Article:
ECB May Have Lost Its Enthusiasm for Riskier Corporate Debt

(Bloomberg) -- The European Central Bank might be joining a growing wave of investor pessimism on corporate debt.

Since July, the institution’s credit buying has slowed noticeably as purchases under its quantitative-easing program have increasingly focused on sovereign bonds. This might be because a jump in event risk is finally sapping enthusiasm for holding risky debt, according to Bank of America Merrill Lynch.

The ECB could be moving its credit buying up in quality, from the lowest tier of investment-grade debt -- triple B -- to the second lowest -- single A -- to better manage risks and the high exposure of BBBs to troubled emerging markets, the bank’s researchers said. That means spreads between the two tiers may continue to widen as the ECB enters its final quarter of bond buying.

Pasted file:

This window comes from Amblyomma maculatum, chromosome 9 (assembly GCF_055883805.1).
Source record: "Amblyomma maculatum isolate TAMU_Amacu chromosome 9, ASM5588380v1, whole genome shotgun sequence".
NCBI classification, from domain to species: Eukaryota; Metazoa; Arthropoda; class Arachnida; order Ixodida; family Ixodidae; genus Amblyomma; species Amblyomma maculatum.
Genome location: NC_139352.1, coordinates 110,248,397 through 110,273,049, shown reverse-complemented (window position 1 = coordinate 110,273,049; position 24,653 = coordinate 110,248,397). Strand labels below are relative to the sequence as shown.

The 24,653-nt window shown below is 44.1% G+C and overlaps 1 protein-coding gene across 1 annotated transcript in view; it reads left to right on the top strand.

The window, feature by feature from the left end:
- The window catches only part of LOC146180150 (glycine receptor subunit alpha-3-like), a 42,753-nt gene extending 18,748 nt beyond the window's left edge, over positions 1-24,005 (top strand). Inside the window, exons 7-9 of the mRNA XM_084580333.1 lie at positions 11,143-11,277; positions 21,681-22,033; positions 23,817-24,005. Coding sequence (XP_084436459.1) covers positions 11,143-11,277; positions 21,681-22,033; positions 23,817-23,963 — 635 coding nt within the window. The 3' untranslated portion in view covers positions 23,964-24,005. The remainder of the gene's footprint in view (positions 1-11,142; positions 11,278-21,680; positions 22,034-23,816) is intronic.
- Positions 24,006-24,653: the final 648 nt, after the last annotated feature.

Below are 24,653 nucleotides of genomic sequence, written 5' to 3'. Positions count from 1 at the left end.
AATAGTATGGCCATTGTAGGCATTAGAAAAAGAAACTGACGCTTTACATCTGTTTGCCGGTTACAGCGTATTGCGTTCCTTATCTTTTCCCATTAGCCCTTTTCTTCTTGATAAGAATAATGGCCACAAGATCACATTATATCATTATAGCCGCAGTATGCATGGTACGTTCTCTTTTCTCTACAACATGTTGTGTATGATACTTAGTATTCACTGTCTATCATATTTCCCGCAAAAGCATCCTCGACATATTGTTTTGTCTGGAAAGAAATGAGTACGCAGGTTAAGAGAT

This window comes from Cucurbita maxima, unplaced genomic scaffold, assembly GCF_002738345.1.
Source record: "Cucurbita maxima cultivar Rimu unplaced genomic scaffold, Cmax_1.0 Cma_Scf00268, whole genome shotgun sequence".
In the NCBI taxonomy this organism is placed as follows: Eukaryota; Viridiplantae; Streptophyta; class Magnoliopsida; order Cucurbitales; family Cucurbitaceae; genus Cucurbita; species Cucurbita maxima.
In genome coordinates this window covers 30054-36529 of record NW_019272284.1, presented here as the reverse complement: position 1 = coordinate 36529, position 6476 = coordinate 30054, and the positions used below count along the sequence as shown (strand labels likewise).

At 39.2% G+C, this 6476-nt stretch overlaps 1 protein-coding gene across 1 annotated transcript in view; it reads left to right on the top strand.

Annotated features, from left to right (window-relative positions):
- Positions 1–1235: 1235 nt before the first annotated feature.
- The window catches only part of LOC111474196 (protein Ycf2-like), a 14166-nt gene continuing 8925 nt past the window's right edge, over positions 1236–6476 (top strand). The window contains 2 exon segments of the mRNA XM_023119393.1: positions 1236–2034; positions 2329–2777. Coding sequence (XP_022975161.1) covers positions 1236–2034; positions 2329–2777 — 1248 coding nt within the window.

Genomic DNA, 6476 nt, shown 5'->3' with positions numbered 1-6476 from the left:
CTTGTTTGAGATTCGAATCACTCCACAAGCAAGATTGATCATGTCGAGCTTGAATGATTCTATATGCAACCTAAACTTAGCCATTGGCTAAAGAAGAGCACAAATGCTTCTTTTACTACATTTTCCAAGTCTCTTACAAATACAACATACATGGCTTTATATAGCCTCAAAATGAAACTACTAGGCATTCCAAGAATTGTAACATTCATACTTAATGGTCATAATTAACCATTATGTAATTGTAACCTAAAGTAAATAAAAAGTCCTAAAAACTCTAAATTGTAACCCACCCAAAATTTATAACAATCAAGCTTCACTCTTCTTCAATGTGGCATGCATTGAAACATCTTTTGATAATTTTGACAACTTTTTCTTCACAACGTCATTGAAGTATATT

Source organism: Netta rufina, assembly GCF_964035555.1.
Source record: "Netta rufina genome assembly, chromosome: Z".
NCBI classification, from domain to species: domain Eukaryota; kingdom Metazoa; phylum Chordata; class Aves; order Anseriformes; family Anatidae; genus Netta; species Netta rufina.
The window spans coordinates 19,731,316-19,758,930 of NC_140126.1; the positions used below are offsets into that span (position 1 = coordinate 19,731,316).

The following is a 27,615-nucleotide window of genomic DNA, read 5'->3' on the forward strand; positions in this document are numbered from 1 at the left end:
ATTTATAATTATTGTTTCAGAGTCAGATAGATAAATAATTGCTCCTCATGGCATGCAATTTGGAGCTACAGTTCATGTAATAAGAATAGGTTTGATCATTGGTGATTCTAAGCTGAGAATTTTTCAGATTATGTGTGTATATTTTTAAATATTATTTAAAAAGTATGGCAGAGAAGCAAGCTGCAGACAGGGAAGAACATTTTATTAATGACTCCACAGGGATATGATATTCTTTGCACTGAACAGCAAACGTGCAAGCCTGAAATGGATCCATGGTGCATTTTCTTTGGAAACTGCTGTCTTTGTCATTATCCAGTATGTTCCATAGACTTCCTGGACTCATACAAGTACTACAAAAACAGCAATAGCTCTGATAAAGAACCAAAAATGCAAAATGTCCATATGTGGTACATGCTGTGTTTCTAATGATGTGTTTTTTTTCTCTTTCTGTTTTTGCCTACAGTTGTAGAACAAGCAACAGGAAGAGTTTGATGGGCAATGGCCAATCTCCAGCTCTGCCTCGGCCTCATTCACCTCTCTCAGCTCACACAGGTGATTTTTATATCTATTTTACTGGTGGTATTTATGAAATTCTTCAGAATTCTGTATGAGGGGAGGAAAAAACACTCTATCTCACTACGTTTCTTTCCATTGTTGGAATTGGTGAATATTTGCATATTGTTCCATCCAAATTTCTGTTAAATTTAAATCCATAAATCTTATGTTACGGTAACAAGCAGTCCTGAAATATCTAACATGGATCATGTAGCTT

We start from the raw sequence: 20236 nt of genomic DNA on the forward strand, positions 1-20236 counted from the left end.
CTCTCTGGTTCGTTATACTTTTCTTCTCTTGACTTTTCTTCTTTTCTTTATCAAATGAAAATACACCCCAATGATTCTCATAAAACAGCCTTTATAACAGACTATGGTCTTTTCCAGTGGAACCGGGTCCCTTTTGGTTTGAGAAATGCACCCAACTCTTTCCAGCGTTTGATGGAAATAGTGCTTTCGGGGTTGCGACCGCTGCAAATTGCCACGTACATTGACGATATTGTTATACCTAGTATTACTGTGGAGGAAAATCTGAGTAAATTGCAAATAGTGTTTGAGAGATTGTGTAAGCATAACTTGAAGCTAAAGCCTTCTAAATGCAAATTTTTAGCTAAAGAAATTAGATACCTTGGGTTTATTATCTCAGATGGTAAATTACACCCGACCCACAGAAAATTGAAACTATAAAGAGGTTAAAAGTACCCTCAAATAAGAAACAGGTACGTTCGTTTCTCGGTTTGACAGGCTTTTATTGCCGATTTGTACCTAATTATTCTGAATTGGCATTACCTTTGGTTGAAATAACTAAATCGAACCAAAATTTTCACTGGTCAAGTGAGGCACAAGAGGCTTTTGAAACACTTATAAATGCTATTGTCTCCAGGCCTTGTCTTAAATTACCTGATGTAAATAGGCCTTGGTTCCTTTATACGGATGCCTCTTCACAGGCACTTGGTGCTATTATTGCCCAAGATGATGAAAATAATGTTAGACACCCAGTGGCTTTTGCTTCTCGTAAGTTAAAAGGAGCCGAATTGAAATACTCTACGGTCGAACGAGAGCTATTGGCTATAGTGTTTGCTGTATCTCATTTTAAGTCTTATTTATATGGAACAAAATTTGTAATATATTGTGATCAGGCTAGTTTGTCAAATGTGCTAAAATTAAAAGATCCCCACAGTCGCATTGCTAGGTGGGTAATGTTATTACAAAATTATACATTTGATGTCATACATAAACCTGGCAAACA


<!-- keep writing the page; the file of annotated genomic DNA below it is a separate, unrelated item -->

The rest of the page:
ECB May Have Lost Its Enthusiasm for Riskier Corporate Debt

“Surveying the recent ECB buying data makes us worry that the ECB may have already lost its ‘mojo’ for buying corporate bonds,” said Bank of America Merrill Lynch in a report. Its analysts first predicted the ECB may change buying habits after positions in troubled retailer Steinhoff International Holdings NV were downgraded to junk status last year.

European credit markets are struggling for liquidity as investors pull out of risky funds and supply picks up. Although the ECB scooped up pretty much every issue of corporate debt it could buy on the primary market in the last week of August, weekly purchases amounted to only 848 million euros ($986 million) -- well below the pre-summer rate.

This is indicative for the coming weeks with the ECB most likely no longer willing to take down “large chunks of paper” ahead of the asset-purchase program reduction to 15 billion euros per month in October, Cem Keltek, credit strategist at Commerzbank AG, wrote in a note.

ING Groep NV said there is market talk of the possibility for the ECB to re-allocate some of its reinvestments of maturing debt from other programs to the corporate-debt program. While such a move could benefit credit, its strategists said they did not consider it likely.

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